In most federal countries, foreign affairs is a business left to the national government. Subnational governments cannot enter into a relationship with other countries. Of course,  subnational governments in some federal systems are increasingly given a say when the national government enters into multilateral commitments that have the capacity to affect powers that are left to subnational governments. In some countries, subnational governments may even have treaty making powers and might be part of the national delegation that represent the country in some international organizations. Those are, however, the exceptions. The rule remains that foreign affairs are the competences of the federal government. Ethiopia is no exception. The powers and functions of the Federal Government listed under Article 51 of the Constitution includes foreign relations. When the Amhara state government invites and receives the President of Eritrea, it is engaging in foreign affairs, thereby intruding into the sphere of the national government. Of course, the federal Prime Minister travelled to the state to receive the Eritrean President. That was probably done to attach a badge of federal affairs to an event that was originally conceived as an affair of the state government.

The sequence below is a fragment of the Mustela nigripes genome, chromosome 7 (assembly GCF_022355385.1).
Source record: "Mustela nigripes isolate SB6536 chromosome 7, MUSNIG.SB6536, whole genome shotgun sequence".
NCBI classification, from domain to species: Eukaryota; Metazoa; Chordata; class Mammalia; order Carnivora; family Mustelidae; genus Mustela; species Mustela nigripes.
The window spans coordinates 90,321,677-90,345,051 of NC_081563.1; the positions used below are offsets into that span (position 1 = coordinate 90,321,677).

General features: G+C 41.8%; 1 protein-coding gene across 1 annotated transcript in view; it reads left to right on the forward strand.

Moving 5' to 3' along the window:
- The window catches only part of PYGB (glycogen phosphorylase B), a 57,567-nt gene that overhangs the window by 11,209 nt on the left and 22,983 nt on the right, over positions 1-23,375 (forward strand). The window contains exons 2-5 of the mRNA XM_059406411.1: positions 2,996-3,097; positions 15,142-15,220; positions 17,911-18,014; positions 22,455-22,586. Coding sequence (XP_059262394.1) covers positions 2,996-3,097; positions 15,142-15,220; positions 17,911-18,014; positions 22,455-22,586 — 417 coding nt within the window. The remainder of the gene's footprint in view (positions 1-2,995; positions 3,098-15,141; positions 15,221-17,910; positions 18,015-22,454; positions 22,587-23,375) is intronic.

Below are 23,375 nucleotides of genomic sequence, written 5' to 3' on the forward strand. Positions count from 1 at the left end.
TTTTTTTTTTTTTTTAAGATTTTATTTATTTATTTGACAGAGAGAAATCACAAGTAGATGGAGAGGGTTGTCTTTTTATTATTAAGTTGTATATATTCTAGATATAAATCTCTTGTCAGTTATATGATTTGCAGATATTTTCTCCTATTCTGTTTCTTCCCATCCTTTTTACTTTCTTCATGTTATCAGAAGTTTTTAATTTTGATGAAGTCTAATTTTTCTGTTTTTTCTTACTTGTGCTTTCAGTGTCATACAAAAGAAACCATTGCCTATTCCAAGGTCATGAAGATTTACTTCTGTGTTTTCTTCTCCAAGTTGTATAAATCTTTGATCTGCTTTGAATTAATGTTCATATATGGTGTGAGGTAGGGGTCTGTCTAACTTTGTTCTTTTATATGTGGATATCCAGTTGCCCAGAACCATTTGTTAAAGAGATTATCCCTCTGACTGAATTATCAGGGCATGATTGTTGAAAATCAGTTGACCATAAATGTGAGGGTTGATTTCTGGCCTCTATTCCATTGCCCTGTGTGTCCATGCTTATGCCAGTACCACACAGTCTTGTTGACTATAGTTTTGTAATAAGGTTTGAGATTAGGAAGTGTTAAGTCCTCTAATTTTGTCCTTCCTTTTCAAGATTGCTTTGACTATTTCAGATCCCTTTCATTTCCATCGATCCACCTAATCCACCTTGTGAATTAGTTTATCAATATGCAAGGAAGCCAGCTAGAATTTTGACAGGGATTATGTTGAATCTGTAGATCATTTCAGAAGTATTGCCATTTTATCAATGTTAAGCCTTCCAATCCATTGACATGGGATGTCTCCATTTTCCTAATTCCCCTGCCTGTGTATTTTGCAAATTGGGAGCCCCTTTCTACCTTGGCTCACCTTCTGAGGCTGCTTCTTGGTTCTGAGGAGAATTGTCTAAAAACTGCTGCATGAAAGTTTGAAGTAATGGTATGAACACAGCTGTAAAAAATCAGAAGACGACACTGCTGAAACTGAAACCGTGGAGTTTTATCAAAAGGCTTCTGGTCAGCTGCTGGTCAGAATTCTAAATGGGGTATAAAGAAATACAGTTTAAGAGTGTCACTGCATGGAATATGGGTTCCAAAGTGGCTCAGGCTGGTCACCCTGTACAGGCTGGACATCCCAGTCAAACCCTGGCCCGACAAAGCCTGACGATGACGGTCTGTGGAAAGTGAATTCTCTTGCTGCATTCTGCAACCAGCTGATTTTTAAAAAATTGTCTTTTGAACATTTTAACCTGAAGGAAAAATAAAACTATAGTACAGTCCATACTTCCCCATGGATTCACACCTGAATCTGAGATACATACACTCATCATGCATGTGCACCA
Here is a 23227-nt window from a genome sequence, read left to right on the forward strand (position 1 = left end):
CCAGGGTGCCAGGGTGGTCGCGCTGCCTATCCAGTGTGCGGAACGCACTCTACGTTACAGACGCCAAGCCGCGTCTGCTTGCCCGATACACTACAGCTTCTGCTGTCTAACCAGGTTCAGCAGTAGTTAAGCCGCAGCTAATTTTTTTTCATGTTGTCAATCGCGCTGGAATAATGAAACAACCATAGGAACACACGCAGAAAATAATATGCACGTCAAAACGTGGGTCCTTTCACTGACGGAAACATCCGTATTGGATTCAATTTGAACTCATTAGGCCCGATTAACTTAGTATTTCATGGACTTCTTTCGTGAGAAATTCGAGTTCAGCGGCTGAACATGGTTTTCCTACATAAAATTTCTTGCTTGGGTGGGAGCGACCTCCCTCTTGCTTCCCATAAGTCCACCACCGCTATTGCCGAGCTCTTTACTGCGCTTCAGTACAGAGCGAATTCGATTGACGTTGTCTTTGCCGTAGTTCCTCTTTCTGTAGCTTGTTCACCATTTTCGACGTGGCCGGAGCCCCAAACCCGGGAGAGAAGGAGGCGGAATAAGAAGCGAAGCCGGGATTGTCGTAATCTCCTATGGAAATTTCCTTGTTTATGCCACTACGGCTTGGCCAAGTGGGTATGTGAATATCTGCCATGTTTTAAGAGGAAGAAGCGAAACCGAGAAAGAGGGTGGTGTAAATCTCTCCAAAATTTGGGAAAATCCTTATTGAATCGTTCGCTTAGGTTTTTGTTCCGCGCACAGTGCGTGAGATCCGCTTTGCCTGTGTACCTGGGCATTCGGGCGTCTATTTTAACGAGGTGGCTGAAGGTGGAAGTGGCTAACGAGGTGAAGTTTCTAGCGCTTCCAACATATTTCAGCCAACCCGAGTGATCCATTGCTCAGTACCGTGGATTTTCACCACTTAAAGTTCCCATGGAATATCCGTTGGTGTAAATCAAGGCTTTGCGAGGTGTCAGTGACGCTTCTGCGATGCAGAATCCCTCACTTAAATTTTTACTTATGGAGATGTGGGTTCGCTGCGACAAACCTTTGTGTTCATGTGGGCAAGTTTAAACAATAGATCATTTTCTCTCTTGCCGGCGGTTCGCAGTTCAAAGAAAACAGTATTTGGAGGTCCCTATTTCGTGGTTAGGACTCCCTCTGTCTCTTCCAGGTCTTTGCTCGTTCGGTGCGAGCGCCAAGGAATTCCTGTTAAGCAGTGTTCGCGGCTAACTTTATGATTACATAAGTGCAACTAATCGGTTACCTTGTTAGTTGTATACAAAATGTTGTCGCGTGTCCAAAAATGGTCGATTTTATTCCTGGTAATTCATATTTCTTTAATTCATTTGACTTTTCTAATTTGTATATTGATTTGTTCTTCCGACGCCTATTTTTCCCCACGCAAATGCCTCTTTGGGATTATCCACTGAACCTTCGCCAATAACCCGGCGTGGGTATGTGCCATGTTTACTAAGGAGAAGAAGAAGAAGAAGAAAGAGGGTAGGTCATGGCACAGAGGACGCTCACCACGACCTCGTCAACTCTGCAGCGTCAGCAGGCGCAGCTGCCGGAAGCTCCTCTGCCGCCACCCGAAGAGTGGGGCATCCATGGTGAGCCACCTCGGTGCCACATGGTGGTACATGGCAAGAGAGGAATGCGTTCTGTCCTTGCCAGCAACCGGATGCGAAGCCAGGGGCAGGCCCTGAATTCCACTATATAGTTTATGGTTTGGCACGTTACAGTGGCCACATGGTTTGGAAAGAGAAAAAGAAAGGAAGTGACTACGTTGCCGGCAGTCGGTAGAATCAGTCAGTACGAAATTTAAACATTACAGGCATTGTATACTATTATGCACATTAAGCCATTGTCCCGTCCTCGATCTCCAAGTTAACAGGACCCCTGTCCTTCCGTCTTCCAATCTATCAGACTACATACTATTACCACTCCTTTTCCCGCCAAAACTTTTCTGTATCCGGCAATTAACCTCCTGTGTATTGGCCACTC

The same is true with national defense. That is usually the exclusive responsibility of national governments, including in Ethiopia as per Article 51 of the Constitution. That obviously includes declaring a war and making a peace deal. The leaders of state governments negotiating a ceasefire and signing peace agreement is again an instance of state governments exercising another function that belongs to the national government. After all, those rebel forces were not waging a war against state governments. They were fighting the national army. Even if the state governments were acting on behalf of the national government, it is not clear why the state governments were chosen to make the negotiation rather than officials of the federal government. They could have, of course, joined as members of the negotiating team. It was odd to watch the Minister of Foreign Affairs sitting next to a President of state government as junior member of the delegation.